said, that if it had not been for the pointed allusion that had been made to him by the right hon. Gentleman the Member for the University of Oxford (Mr. Gladstone), he should not have ventured, after all that had taken place that evening, to intrude himself on the attention of the House with any observations. But his right hon. Friend had addressed himself to him (Mr. Christopher) in a manner so pointed and personal, that he felt it would not be consistent with his position and character in that House were he to refrain from making a few brief remarks on that portion of the right hon. Gentleman's speech which related to himself. He could not suppose that the right hon. Gentleman could have meant to impute to him that he would venture to express, in the presence of his constituents, opinions which he would not be perfectly prepared to uphold in that House. In addressing his constituents during the last contest in which he was engaged, he had invariably expressed his conscientious opinion with regard to the injustice done to the agricultural interest by the repeal of the corn laws, and by all the proceedings that accompanied that repeal. He told them that his opinions on that subject remained entirely unchanged; but at the same time he warned his constituents that it did not depend upon the opinion of any individual Member of the Government, but rather upon the opinion of the country at large, expressed through their representatives in that House, whether the principle of unrestricted competition or of protection was to prevail as to the governing principle of our commercial policy; and when his right hon. Friend taunted him with expressing opinions at variance with those uttered by the Chancellor of the Exchequer, and the noble Earl at the head of the Government, he would take leave to assure his light hon. Friend (Mr. Gladstone) that he should ever be found prepared, upon fitting occasions, to maintain the opinions which he had always entertained with regard to this subject; opinions which he had always fearlessly expressed since he had had the honour of a seat in that House. But, if he found that the people, being appealed to for their decision on two successive occasions, had, on two successive occasions given a verdict which proved that the doctrines he had heretofore advocated were not in accordance with the feelings of the majority of the country, he should feel himself bound to bow to the decision of the country thus unequivocally expressed—[Laughter] —and in spite of the taunts of his right hon. Friend and of the cheers of the benches opposite, he believed it the safer and more constitutional practice to adopt a course of this kind, when the country had solemnly pronounced its verdict; and in this opinion he was strengthened and encouraged by the example of the right hon. Gentleman himself, who had bowed to the decision of the country on the question of Parliamentary reform and other subjects. He (Mr. Christopher) as an individual, still entertained the same opinion, that the policy of Sir Robert Peel, in proposing the repeal of the corn laws was not a wise one; but at the same time that he held this opinion he might be clearly sensible that the state of public feeling might render it impossible to return to the principle of protection. What he had said to his constituents was this—and he had never swerved from it— that if the country should decide against the recurrence to protective principles, Her Majesty's Government would come forward and propose some system with respect to the taxation as a measure of relief to the agricultural interest. This was what he had said; and he trusted that, upon a future occasion, when the proposals of the Government should be discussed, he would again have an opportunity of defending himself from such accusations. His only motive for rising on the present occasion was, to prevent any impression prevailing in the House that he had acted in an unworthy manner towards those whom he had the honour of representing. With regard to his own position in connexion with the Government, he had no hesitation in saying that he accepted office under the Administration of his noble Friend from a sincere conviction that, of all statesmen in the country, the noble Lord now at the head of the Administration was the most fitted, from his admitted talents, position, and high principle, to conduct the affairs of a great empire. He had, however, told his noble Friend when he accepted office, that although he felt deeply gratified at the honour of becoming a Member of his Administration, still that he was prepared to place the office he held entirely at his disposal, whenever his noble Friend could strengthen his Administration by the introduction of another more qualified person. In conclusion, he had only to observe that, after what had taken place, he would never be the person to sow discord among the great party with which he had been connected, under the leadership of the late Lord George Bentinck; and that he was prepared to defend himself on a fitting opportunity against any accusations that might be made against him for deserting the constituency which he represented.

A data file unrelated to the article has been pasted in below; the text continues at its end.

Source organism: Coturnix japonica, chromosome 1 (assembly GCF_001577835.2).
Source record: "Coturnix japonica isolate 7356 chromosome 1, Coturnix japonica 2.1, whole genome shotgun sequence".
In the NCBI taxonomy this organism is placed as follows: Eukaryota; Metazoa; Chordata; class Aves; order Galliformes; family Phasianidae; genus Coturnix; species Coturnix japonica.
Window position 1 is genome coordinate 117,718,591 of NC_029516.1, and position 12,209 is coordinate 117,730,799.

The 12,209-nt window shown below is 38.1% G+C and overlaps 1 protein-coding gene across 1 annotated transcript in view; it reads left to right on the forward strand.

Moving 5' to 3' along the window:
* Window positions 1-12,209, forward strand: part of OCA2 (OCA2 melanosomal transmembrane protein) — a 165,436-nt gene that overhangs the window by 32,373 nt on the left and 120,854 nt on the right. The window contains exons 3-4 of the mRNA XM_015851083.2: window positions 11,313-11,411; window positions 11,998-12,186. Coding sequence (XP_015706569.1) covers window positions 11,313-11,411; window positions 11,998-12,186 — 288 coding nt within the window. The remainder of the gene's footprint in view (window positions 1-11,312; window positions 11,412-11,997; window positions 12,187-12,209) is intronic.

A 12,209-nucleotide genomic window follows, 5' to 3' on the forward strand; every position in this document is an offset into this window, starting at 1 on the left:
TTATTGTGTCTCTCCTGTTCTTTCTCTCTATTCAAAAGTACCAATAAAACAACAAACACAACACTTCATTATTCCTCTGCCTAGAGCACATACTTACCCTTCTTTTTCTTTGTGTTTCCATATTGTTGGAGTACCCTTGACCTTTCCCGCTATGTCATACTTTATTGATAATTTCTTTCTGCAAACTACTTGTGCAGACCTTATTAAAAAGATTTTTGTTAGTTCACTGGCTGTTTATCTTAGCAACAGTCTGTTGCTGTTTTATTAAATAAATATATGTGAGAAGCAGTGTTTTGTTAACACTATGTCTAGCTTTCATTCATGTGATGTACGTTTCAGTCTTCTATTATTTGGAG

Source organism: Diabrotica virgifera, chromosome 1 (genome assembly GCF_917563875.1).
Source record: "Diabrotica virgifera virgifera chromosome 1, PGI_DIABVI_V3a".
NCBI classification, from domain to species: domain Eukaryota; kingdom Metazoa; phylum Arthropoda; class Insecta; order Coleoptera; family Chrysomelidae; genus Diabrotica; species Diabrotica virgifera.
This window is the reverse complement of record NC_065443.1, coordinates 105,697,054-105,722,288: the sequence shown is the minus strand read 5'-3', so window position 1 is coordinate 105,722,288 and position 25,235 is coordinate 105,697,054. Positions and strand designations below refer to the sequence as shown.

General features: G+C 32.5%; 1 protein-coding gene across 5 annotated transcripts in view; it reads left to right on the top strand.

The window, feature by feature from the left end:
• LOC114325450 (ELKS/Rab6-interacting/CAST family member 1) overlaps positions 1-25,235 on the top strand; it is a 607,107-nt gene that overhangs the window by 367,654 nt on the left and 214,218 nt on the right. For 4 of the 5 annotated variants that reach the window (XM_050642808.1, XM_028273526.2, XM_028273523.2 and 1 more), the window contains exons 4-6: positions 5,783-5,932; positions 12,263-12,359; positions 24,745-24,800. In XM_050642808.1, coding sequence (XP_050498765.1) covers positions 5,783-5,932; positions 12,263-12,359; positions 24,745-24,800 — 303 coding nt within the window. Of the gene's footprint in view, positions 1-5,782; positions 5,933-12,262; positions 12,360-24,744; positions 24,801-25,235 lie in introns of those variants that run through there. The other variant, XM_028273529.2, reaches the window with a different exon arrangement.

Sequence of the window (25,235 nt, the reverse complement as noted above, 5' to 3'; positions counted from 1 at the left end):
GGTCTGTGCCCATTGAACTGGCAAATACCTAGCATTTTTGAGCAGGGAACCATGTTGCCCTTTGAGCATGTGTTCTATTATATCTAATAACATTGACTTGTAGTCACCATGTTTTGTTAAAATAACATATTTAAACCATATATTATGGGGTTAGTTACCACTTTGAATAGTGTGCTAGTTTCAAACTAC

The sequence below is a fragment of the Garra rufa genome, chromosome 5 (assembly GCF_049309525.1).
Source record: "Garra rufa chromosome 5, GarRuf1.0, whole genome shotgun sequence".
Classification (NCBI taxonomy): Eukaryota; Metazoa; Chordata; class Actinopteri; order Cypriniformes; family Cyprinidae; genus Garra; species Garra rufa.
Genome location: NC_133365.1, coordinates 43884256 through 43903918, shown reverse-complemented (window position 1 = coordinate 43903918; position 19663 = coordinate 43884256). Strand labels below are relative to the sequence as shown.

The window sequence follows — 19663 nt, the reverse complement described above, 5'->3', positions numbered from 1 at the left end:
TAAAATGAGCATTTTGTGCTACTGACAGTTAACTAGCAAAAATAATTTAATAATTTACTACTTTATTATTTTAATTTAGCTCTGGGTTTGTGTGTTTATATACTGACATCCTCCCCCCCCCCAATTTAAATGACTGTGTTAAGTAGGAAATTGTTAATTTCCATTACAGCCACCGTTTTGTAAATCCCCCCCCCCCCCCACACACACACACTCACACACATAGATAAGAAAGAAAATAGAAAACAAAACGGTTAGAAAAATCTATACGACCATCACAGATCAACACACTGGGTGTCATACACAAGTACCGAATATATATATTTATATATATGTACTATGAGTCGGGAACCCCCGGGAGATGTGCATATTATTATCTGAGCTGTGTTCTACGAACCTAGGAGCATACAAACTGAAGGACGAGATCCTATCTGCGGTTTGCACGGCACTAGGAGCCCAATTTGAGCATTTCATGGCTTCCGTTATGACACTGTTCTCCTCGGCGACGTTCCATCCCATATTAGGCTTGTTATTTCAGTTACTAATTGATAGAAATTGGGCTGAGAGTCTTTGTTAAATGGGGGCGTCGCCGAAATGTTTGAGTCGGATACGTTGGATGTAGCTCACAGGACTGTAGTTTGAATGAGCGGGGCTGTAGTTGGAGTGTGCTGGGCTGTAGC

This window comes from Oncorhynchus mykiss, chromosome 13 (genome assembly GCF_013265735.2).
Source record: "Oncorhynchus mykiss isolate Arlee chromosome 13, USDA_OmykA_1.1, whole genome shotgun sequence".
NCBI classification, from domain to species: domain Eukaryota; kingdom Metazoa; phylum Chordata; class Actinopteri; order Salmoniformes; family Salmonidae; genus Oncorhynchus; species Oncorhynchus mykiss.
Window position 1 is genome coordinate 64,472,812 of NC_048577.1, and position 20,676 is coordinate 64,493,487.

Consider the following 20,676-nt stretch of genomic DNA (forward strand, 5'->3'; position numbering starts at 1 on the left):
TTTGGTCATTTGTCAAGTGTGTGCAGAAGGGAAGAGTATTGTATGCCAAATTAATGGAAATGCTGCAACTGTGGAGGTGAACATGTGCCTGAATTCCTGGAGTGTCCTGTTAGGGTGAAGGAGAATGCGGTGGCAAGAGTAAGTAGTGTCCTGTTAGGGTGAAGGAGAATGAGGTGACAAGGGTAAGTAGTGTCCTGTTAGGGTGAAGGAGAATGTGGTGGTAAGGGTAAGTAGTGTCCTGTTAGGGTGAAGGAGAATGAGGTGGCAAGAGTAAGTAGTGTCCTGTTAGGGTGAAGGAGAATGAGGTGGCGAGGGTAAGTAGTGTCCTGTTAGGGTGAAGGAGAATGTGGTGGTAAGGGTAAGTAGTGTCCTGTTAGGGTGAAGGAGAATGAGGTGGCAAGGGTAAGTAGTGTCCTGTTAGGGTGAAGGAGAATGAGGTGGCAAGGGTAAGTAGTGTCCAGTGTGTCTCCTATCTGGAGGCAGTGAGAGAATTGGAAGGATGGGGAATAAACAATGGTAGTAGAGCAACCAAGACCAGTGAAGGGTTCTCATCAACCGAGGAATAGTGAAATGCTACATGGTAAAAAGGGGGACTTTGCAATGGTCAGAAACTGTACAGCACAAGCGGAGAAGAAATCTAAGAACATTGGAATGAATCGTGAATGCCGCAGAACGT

said, it seemed to be generally admitted on both sides of the House that the debate on the Queen's Speech was to be a sort of shake hands preparatory to the great political conflicts which were to ensue; that the lion of Montrose was to lie down with the lamb of North Essex, and that nothing was to be said, but that they were to welcome every paragraph of the Speech with a loyalty which bordered, he might say, upon servility. In a constitutional point of view, he thought it was a pity that the course which was adopted in 1849 and 1850 had not been practised now. If he remembered rightly, the right hon. Gentleman who now deprecated any interruption to the harmony which prevailed in that "happy family," and who had attained to the office of Chancellor of the Exchequer, owing to the advocacy of the doctrines of Protection, upon that occasion moved an Amendment upon the Address, for an inquiry into the burdens upon agriculture. That Amendment, after a night's discussion, the right hon. Gentleman did not think it prudent to press to a division; but in 1850 another right hon. Gentleman, who he supposed would give in his adhesion to free trade that evening—he meant the present President of the Poor Law Commission—also moved an Amendment to the Address upon agricultural burdens; and he had greater faith in his principles upon that occasion than his right hon. Leader, for he pressed his Amendment to a division, in which he was disgracefully beaten. He (Mr. B. Osborne) merely alluded to this in order that new Members might dispel from their minds the notion that it was not a constitutional proceeding on the part of the House, when they felt an objection to a paragraph in the Speech, to move an Amendment to the Address; and he thought they would have better done their duty to the country, and advanced the interests of free trade, if they had at that, the earliest opportunity, moved an Amendment upon that paragraph in the Address which had been dictated by the genius of rigmarole, and traced by the hand of mystification. If the right hon. Gentleman wished to tell the House and the country that he had given in his adhesion to free trade, and the Cabinet had gone along with him, what was the occasion for that studiously evasive and deceptive paragraph? Would any Englishman when he read the papers in the morning he able to gather more from that paragraph, so carefully worded to delude Gentlemen on both sides of the House, and to give no information, than that the whole question of free trade was reopened in this country? It might be very well for the right hon. the Secretary of State for the Home Department to tell them, in smooth and dulcet accents, that the policy of free trade was not to be reversed; but how did he reconcile that with his speech before his two-and-twenty electors at Midhurst— or whatever the number might be—when he told them that crime and poor-rates were inversely increasing with the practice of free trade? If the policy of free trade were not to be reversed, as the right hon. Gentleman now with "bated breath" assured them, why had it not been distinctly stated in the Speech from the Throne? Why did not the right hon. Gentleman the Chancellor of the Exchequer, who had screwed up his courage to many points, take his physic like a man—why make so many gulps in swallowing this free-trade potion? Why did the right hon. Gentleman, who was the genius and soul of his Cabinet, condescend to be tied together with a bundle of incompetent marquesses and men who were at least questionable as to their principles, however honourable they might be in other respects? Why did he not say, "I am a free-trader; I hunted Sir Robert Peel to his grave; I maligned Sir Robert Peel; but I see that I committed a grievous error, and I am now a free-trader?" Don't let them talk in a vague manner about the spirit of chivalry in the heart of the noble Lord at the head of the Cabinet. Why did the noble Lord in 1846 stand by in the presence of that great man whom he might designate the "Wellington of peace," and listen to those bitter and envenomed attacks which were levelled, not only against the principle of free trade, but against the person of Sir Robert Peel? For himself, he stated at once that he had no confidence in the chivalry or high principle of the leader of the Administration; and sorry was he to add that he had no great trust in the sincerity of the creator of the party who sat in the House of Commons. He must congratulate the House upon the course of the debate. He had no doubt that in a short time every one of the hon. Gentlemen opposite would take the very manly course adopted by the right hon. Gentleman the Chancellor of the Duchy of Lancaster, and bow to the decision of the country. He had nothing to say to that graceful bow which the right hon. Gentleman had made to the decision of the country, except that he thought he would have consulted his own position and his high character, of which he had told them, better, if he had made that bow in the days of Sir Robert Peel, and had not waited until he himself came into office. He knew that office was no object to the right hon. Gentleman. He knew that he had been dragged into this by the mischievous love of party; but still he must bear the imputations which would be made by persons out of that House, who would regret that he had delayed until the eleventh hour making his bow to the decision of the country. The paragraph with reference to free trade imperatively called upon the leaders of the Opposition to decide at once. When the measures of 1846 were passed, they had no notion of compensation to any interest. He denied that injury had been inflicted on any interest, and he denied that compensation should be paid to any interest for the robbery which it had committed on the public for so many years. He was surprised that hon. Gentleman had not seen it in that light. It might be desirable, as an object of party tact, to delay this question; but he was convinced that it would have been better for the country to have met this insidious and evasive paragraph by an Amendment upon the very first opportunity. So much for the doctrine of free trade. As to what was "looming in the future," as to the bottled problems that they were by and by to see enunciated, he would say nothing on the present occasion. But he would warn the hon. Member for North Warwickshire (Mr. Newdegate), and he would warn the country Gentlemen generally (of whom so much had been said in 1846 and 1847), that the Chancellor of the Exchequer might, after all, turn out to be the Flying Dutchman of the agricultural party; that the right hon. Gentleman having led them on so far—and he begged the farmers of England to mark this—that, having led them on so far for no other object but to elevate himself, would probably be found to have been deluding them once more on the subject of protection. [Cries of "No!"] Aye, but "Yes." He was not using his own language: he was giving them a paraphrase of the language which the Chancellor of the Exchequer used towards the late Sir Robert Peel. He (Mr. B. Osborne) remembered well the words of the right hon. Gentleman, for they strongly impressed themselves on his memory at the time. The right hon. Gentleman said that he could see a great difference between the leader of the Opposition and the head of the Ministerial party—that he would not contrast too strongly the hours of courtship with the hours of possession'—and he moreover said that he had the satisfaction of proclaiming that the policy of the Conservative party was "an organised hypocrisy." The right hon. Gentleman had taunted his opponents on this occasion with having carried some of their weaknesses into the present discussion. He (Mr. B. Osborne) left the House to judge whether the right hon. Gentleman had not carried a certain degree of "organised hypocrisy" into it as his contribution. Away then, he said, at once with their speeches and their "chivalry," for he, for one, had confidence in neither, believing, as he did, that they had only used them that they might thereby get into power, and that the result would be that they would as soon as possible kick down the ladder by which they rose. He had no heart, and he believed the House had no inclination, to go into the other petty paragraphs of Her Majesty's Speech. He believed, as had already been said, that eulogy had been exhausted on the character of the Duke of Wellington, and on that topic he would only say that his Grace was a truly illustrious Englishman—an Englishman worthy to take his place among the Pantheon of great men— by the side of Sir Robert Peel. He must, before he sat down, make an exception with reference to the paragraph relating to Ireland. There was, at any rate, no deception there. He observed that the right hon. the Chancellor of the Exchequer did not take the opportunity, even when his attention was drawn to it, of disclaiming that he did not mean to involve the whole of Ireland in the "unhappy spirit of insubordination and turbulence" which was referred to. He (Mr. B. Osborne) denied that there was any "insubordination and turbulence" on the part of the people of Ireland. There might be a certain amount of agrarian crime, and no man regretted it more than he did. But was there no crime in this country? He believed that for one crime in Ireland, there were fifty in England; and it was, to say the least of it, not becoming in a Minister of the Crown who wished to avoid an Amendment to the Address—who desired to see them all a happy, united family on that occasion—it was not becoming in him to cast a slur like this on the people of Ireland in Her Majesty's Speech. He would not now dwell on this topic, as other opportunities would doubtless occur of discussing it; but he could not help observing that when the Government talked of adopting a "liberal and generous policy towards Ireland," it would not have been out of place to have heard when the promised Landlord and Tenant Bill would be introduced; whether the Government intended to propose any inquiry into Maynooth; and whether they had any intention of interfering with the noblest and best institutions in Ireland? He alluded to the system of national education in Ireland. He confessed that when he saw the recent appointment to the episcopal bench in Ireland of a rev. gentleman who, whatever might be his other qualifications, had always been remarkable for his hostility to the national system of education, he (Mr. B. Osborne) could not but tremble for the result. It was true that Lord Derby had formerly instituted the system; but it was possible that some new light had beamed into his mind upon that as upon other subjects, and that he was now disposed to alter and destroy that which the House had taken such pains to promote. He hoped that before the discussion concluded, the House would be favoured with some intimation of the views of the Government upon this subject from the law officers, or some other official, connected with Ireland. Of this he was quite sure, that it was by no means "a liberal and generous policy towards Ireland" to be introducing paragraphs into Her Majesty's Speech maligning that country; and he was sure that it would not conciliate the affections of the people of Ireland to find that the right hon. Gentleman had studiously avoided noticing the point after his attention had been specially called to it. The right hon. Gentleman, in the speech which he had delivered that evening, had, with his usual ability, raised one of those thick mists which he had found so successful with the country Gentlemen who had been returned to Parliament to promote protection. And, speaking of the country Gentlemen, he wished to ask what had become of them? Were they content to hear that there was to be no reversal of the system of free trade? He saw an hon. Gentleman opposite who he had always understood was a Protectionist to the back bone, and who told his constituents at the last election that he should be the last man who would give in his adhesion to the doctrines of free trade. What had that hon. Gentleman to say to the declarations of Government on this occasion? Surely the right hon. Member for North Lincolnshire (Mr. Christopher) would not be allowed to be only penitent. If Protection was really to be given up, let hon. Members swallow the dose and become free-traders at once— and, what was more, without looking for compensation; for they (the free-traders) were determined that there should be no compensation, believing, as they did, that no injury had been done. If they wished to remain in power, and to be infamously contented, let them do so if they could. He had done his duty in warning them of the consequences. Such was in effect the kind of speeches which had been directed by the right hon. Gentleman opposite against the late Sir Robert Peel. He (Mr. B. Osborne) had not attempted to emulate the glowing language of the right hon. Gentleman; but of this he was sure, that he had spoken with greater sincerity and with greater devotion to the cause which he professed to advocate.